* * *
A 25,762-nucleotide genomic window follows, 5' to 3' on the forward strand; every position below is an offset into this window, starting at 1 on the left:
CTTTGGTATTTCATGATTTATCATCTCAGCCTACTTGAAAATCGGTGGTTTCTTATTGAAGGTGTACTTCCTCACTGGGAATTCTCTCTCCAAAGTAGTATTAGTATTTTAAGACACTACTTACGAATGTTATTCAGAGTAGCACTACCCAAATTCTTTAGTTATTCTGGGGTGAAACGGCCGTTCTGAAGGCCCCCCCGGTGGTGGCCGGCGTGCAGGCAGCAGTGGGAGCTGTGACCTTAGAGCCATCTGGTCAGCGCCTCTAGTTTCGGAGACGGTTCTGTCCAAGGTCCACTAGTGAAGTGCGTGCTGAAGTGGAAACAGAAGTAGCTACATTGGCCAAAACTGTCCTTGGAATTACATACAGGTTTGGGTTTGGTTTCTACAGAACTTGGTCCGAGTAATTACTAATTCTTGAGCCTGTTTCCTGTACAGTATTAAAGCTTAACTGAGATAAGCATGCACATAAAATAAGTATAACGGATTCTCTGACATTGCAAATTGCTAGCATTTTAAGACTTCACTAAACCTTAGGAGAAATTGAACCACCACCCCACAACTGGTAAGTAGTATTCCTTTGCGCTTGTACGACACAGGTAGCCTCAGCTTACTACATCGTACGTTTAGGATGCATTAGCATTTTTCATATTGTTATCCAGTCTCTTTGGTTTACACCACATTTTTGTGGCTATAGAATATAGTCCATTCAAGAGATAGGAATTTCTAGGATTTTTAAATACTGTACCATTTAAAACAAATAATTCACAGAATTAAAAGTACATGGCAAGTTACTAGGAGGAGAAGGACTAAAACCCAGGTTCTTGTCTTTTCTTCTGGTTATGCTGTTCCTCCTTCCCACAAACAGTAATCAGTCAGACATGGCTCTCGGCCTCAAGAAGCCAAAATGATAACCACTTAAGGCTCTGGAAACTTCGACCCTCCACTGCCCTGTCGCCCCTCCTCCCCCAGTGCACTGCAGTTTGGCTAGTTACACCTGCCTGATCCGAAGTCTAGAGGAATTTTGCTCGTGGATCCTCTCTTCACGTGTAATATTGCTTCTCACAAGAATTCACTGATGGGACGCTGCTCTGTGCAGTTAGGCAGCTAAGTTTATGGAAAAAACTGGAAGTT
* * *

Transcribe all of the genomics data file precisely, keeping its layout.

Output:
A 25,762-nucleotide genomic window follows, 5' to 3' on the forward strand; every position below is an offset into this window, starting at 1 on the left:
CTTTGGTATTTCATGATTTATCATCTCAGCCTACTTGAAAATCGGTGGTTTCTTATTGAAGGTGTACTTCCTCACTGGGAATTCTCTCTCCAAAGTAGTATTAGTATTTTAAGACACTACTTACGAATGTTATTCAGAGTAGCACTACCCAAATTCTTTAGTTATTCTGGGGTGAAACGGCCGTTCTGAAGGCCCCCCCGGTGGTGGCCGGCGTGCAGGCAGCAGTGGGAGCTGTGACCTTAGAGCCATCTGGTCAGCGCCTCTAGTTTCGGAGACGGTTCTGTCCAAGGTCCACTAGTGAAGTGCGTGCTGAAGTGGAAACAGAAGTAGCTACATTGGCCAAAACTGTCCTTGGAATTACATACAGGTTTGGGTTTGGTTTCTACAGAACTTGGTCCGAGTAATTACTAATTCTTGAGCCTGTTTCCTGTACAGTATTAAAGCTTAACTGAGATAAGCATGCACATAAAATAAGTATAACGGATTCTCTGACATTGCAAATTGCTAGCATTTTAAGACTTCACTAAACCTTAGGAGAAATTGAACCACCACCCCACAACTGGTAAGTAGTATTCCTTTGCGCTTGTACGACACAGGTAGCCTCAGCTTACTACATCGTACGTTTAGGATGCATTAGCATTTTTCATATTGTTATCCAGTCTCTTTGGTTTACACCACATTTTTGTGGCTATAGAATATAGTCCATTCAAGAGATAGGAATTTCTAGGATTTTTAAATACTGTACCATTTAAAACAAATAATTCACAGAATTAAAAGTACATGGCAAGTTACTAGGAGGAGAAGGACTAAAACCCAGGTTCTTGTCTTTTCTTCTGGTTATGCTGTTCCTCCTTCCCACAAACAGTAATCAGTCAGACATGGCTCTCGGCCTCAAGAAGCCAAAATGATAACCACTTAAGGCTCTGGAAACTTCGACCCTCCACTGCCCTGTCGCCCCTCCTCCCCCAGTGCACTGCAGTTTGGCTAGTTACACCTGCCTGATCCGAAGTCTAGAGGAATTTTGCTCGTGGATCCTCTCTTCACGTGTAATATTGCTTCTCACAAGAATTCACTGATGGGACGCTGCTCTGTGCAGTTAGGCAGCTAAGTTTATGGAAAAAACTGGAAGTT